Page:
At the Pension Forum, Sunday night, Jackie Dwyer explained how after 31 years of services she finally joined a pension plan when her local negotiated joining the Multi Sector Pension Plan (MSPP). Now, a CUPE Pension Trustee for the MSPP, Dwyer stressed the importance for members who don’t have a pension plan to negotiate their entrance into the MSPP. She explained the structure of the MSPP and how it gives our members a better benefit when they retire.
Participants heard about one of last year’s major pension bargaining victories in Nova Scotia. Wayne Thomas, a staff representative in Nova Scotia, told CUPE delegates how some awareness amongst the membership about the pension plan was key to the successful campaign of the hospital workers in Nova Scotia to secure a better pension plan. The campaign focussed on the contribution holidays that were taken by the employer and not properly disclosed to the plan members. The campaign also brought in other unions in a common front on the pension issues. The employer tried to argue that we could not bargain pension and try to convince the Labour Board that CUPE was bargaining in bad faith. The Labour Board decided that the employer was wrong and issued an important decision on the right of unions to bargain pension. Finally, the employer had to go back to the table and negotiate the pension issues.
The members were also brought up to date on the solvency issues. Raymond Léger, Research Representative for the Maritimes Region, spoke about how the solvency of pension plans has been dealt with in New Brunswick. The solvency in a pension plan is when calculation is made to evaluate the assets and the expenses of a plan as if the plan would wind-up at a certain date. Léger explained how the idea of a solvency test was brought into the pension laws to deal with bankruptcies of companies in the private sector. In New Brunswick, the province changed the pension law to exclude municipalities and universities from the solvency test. The members and the retirees have to vote on such action. It also states that if there is a bankruptcy, the employer is still responsible to pay the deficiency.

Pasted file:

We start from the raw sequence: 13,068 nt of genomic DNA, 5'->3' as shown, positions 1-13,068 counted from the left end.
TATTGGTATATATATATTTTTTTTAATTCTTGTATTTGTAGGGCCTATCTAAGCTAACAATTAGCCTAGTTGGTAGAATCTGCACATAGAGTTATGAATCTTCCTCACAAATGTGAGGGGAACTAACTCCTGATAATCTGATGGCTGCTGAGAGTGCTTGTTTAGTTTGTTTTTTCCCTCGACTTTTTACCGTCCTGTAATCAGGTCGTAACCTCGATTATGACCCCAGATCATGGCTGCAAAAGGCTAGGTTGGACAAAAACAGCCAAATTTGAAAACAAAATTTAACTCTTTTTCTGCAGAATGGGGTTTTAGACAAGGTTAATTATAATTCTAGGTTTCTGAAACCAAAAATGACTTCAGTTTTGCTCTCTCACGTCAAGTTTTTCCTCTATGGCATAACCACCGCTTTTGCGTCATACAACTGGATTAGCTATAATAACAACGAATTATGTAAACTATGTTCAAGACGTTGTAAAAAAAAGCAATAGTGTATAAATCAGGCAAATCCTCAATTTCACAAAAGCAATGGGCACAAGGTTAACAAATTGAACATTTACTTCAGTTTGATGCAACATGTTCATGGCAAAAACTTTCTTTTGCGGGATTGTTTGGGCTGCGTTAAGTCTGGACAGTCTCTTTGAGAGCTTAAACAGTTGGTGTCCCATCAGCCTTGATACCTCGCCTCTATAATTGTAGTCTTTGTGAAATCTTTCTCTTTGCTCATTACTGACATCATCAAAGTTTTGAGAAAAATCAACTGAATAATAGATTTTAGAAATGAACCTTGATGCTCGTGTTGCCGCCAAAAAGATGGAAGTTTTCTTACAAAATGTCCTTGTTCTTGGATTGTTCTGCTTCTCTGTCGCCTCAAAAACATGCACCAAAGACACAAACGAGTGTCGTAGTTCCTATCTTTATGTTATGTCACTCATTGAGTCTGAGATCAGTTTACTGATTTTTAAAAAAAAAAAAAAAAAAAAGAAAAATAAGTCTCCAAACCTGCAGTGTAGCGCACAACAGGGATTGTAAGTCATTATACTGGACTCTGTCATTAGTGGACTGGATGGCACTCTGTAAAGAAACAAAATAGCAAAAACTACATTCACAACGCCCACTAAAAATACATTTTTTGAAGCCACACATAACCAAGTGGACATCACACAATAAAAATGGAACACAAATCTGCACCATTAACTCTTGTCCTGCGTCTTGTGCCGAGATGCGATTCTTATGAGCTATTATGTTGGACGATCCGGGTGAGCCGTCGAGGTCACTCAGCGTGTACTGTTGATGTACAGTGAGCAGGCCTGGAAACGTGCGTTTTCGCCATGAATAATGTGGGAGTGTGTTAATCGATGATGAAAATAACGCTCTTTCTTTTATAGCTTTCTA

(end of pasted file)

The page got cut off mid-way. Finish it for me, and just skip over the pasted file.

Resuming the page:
Finally, Bob Baldwin, a pension specialist who was working for the Canadian Labour Congress for many years, made a presentation on the activity of the Ontario Commission on Pension. This Commission will examine the funding of defined benefits pension plan. Brother Baldwin told the participants about the importance for unions to intervene with the Commission and to address issues such as solvency rules, surplus rules, and funding policies proposals. He also raised the issue that pension legislation historically was designed for private sector pension plans and that special attention should be drawn to public sector pension plans.